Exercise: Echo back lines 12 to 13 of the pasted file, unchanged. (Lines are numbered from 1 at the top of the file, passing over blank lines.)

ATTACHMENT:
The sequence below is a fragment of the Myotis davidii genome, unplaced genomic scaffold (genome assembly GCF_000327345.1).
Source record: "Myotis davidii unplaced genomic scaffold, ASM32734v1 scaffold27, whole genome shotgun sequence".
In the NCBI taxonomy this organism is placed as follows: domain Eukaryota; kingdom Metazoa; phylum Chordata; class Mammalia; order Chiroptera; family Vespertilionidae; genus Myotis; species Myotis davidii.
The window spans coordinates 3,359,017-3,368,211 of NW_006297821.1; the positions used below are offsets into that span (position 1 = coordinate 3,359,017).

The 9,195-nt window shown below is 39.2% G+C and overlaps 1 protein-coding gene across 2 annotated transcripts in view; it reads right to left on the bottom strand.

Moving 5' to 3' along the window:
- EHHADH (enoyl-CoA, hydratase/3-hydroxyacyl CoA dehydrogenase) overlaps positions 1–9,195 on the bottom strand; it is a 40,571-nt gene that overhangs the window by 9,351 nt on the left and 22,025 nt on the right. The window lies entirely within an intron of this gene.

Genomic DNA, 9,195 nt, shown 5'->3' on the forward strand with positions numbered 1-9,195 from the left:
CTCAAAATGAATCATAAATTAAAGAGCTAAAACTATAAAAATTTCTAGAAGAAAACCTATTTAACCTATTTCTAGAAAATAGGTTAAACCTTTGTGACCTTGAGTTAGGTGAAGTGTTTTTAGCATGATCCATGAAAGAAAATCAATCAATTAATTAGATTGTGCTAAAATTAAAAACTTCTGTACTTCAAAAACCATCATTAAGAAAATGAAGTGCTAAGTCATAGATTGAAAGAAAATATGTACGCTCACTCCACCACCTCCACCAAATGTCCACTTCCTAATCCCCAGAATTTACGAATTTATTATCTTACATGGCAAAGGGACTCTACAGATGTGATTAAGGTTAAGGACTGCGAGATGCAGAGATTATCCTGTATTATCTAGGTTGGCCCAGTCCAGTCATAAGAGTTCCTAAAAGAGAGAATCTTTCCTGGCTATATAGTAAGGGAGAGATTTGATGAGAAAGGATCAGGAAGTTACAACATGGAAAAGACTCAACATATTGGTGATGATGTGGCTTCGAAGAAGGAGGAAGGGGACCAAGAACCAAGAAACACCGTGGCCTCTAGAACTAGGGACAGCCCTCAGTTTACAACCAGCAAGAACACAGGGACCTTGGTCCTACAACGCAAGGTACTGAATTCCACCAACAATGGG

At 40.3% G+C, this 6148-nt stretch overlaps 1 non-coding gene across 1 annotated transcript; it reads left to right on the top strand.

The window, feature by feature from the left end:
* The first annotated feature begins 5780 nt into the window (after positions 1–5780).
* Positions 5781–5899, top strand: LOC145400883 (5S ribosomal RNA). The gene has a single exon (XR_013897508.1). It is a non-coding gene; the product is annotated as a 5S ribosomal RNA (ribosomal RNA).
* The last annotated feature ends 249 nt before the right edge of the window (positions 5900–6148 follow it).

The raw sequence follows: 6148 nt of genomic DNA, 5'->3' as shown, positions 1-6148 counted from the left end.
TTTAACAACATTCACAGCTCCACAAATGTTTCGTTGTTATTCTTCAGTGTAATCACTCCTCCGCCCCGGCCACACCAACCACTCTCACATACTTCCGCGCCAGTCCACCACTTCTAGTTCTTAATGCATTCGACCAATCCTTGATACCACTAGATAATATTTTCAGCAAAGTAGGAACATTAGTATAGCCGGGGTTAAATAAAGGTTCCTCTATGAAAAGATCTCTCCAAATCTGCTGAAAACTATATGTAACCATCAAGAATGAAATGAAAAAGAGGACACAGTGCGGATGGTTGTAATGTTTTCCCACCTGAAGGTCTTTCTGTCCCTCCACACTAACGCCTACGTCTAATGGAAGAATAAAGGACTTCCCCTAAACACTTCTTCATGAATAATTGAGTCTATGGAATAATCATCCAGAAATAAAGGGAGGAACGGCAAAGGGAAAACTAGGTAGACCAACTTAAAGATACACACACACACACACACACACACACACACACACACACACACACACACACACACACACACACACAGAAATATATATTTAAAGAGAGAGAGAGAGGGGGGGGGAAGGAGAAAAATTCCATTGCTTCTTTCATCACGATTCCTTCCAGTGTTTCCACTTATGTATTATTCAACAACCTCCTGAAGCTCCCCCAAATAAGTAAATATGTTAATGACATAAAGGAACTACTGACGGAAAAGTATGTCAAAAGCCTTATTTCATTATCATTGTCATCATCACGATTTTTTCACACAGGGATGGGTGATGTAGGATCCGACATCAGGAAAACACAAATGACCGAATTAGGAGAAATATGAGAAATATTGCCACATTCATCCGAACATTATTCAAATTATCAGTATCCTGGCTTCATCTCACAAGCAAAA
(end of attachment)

* The first annotated feature begins 5780 nt into the window (after positions 1–5780).
* Positions 5781–5899, top strand: LOC145400883 (5S ribosomal RNA). The gene has a single exon (XR_013897508.1). It is a non-coding gene; the product is annotated as a 5S ribosomal RNA (ribosomal RNA).